Precisely my point, which is where sloe gin jumps in.  Sloe berries are a fruit of the blackthorn, the color of a dark plum but slightly smaller in size.  Pull one off of a bush to eat it, and you’ll probably realize why the English decided it might do better if it sat in a vat of neutral spirits for a while.  With something of a chemical bite, they infuse beautifully into a clear liquor like vodka — but they mix incredibly well with a gin, producing a liqueur that’s both full of both fruity sweetness and green pine flavor.

It’s not a true gin by any stretch of the imagination, but if you’re hung up on the details, I suggest you take a spin back through the history of this drink.  Its origin is in crazy home-brewing, to the point of population control and public policy modification.  Do you really think you’re going to hurt gin’s feelings?

London Dry Gin

Oh, all right.  By far, the dominant standard in gin is the London Dry style, which strays towards a more bitter flavor than any other variety.  It’s easy to note the presence of botanical additions like lemon or orange peel — and when I mention those, think equally of the pith and the zest’s flavors.  Both are present, each underscoring the distinctive juniper flavor and lifting up the more subtle notes of spices like anise, cinnamon or even coriander.

It’s possible that you may have seen a London Dry Gin at some point during a trip to your local liquor store.


Yep, basically all of them.

Not that there’s anything wrong with London Dry — it’s the most popular for a reason, and each respective distiller will argue that theirs is the most true to the spirit of the liquor.  As we’ve seen, though, the spirit of the liquor is really a hearty, “Git ‘er done,” so perhaps it’s not wise to rest on tradition too much.  Every London Dry that you try will feature the same basic configuration of juniper and citrus, and then move on to contending over the finer points — one might be more herbal, another floral, a third offer a cleaner finish, a fourth offer a warm aftertaste.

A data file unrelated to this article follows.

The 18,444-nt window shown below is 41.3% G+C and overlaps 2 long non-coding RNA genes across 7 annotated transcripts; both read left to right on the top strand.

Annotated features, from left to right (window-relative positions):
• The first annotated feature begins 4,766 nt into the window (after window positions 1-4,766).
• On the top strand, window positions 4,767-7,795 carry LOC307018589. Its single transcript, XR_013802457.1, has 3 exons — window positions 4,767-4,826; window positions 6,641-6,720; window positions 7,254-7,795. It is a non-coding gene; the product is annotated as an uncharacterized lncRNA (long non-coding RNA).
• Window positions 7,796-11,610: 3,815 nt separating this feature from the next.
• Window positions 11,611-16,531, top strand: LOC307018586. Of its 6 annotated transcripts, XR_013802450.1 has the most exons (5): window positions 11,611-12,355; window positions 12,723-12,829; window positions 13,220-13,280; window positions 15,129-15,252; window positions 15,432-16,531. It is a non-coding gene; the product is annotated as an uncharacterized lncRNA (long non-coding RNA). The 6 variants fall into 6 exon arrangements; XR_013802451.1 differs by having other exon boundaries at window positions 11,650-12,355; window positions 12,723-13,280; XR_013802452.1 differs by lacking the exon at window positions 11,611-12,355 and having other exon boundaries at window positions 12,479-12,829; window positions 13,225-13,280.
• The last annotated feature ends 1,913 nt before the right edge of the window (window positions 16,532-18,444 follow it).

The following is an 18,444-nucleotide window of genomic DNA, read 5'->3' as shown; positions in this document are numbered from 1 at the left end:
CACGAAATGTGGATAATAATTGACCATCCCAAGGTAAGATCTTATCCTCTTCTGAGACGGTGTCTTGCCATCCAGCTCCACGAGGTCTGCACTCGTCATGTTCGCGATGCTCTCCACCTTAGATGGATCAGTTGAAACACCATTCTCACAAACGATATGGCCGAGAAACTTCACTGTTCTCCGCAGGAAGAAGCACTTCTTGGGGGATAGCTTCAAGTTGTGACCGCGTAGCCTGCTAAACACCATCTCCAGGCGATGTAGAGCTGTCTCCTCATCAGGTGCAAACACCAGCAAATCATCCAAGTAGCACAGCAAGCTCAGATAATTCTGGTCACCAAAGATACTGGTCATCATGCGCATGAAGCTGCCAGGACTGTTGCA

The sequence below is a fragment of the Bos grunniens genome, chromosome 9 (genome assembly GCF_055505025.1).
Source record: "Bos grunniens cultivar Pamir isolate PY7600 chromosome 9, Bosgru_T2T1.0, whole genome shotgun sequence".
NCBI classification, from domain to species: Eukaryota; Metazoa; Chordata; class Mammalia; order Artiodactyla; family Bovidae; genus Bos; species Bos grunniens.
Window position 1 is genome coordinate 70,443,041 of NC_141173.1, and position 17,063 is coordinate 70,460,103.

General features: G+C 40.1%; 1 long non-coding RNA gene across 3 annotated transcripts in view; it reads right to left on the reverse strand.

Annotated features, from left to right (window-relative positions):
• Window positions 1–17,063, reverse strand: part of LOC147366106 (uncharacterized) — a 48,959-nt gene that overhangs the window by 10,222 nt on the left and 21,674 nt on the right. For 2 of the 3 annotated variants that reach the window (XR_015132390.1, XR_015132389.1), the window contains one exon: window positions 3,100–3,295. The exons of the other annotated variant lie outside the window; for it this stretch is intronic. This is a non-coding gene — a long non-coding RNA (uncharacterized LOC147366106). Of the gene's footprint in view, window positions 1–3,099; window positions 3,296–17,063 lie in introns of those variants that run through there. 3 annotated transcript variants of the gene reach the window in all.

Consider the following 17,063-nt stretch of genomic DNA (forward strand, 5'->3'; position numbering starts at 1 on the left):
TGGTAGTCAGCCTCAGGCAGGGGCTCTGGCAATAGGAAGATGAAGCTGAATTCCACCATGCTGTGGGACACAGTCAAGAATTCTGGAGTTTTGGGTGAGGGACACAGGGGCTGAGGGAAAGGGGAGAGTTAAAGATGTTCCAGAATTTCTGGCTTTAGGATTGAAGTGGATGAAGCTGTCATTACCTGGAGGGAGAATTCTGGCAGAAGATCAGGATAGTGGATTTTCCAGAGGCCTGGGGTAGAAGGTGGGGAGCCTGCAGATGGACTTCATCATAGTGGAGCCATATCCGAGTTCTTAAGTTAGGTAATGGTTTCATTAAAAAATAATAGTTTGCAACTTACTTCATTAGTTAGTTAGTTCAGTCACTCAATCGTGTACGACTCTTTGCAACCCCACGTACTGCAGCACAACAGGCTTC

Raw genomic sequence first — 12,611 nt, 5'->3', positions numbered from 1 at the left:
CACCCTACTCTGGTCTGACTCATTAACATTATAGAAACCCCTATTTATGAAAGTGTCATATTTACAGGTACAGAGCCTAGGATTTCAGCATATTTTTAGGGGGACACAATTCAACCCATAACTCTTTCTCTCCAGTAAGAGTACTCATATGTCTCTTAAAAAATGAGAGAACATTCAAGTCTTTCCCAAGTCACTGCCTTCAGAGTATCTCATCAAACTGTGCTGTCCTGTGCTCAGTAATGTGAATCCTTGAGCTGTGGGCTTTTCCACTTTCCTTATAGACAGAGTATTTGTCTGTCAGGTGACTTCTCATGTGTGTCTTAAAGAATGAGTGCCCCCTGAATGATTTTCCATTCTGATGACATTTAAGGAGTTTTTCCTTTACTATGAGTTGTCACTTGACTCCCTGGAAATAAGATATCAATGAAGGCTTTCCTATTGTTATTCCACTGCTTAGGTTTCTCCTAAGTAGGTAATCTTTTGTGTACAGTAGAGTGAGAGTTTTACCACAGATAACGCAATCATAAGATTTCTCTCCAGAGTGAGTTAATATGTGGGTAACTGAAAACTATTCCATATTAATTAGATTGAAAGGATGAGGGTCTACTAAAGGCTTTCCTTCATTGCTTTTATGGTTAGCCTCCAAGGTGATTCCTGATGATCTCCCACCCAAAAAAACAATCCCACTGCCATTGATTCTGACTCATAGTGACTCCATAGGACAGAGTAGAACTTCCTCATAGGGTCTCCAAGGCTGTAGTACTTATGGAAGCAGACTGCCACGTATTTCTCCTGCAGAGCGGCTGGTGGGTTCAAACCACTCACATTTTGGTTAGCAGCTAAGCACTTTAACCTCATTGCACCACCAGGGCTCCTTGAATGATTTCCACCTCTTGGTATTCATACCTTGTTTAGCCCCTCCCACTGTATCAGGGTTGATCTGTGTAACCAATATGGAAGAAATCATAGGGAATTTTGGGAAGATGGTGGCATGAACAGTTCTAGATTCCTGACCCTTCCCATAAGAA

The joy of London Dry is the joy of arguing over baseball: there are an infinite number of fine points, and while there may be losers and winners on a given day, there are hundreds of chances to get it right.  You will absolutely encounter snobbery when you pick up your first bottle of London Dry, but take comfort in the fact that it will happen regardless of which brand you choose.  Each offers its own combination of the subtle and the bold, and the joy of a complete shelf is your opportunity to choose which suits you — and your cocktails — the best.

And who’s to say you have to stick with one?  Limited thinking, I say.


But then there is Plymouth.


Imagine everything I just said about gin was wrong:

  • That it was never a local hack booze peddled as a medicinal tonic
  • That it wasn’t the favorite of soldiers that became the staple of the poor working class
  • That it couldn’t be made in any random pot still with enough heat, water, moldy grain and a will to use it
  • That it doesn’t to this day retain a little bit of mad science, amongst its tradition and industry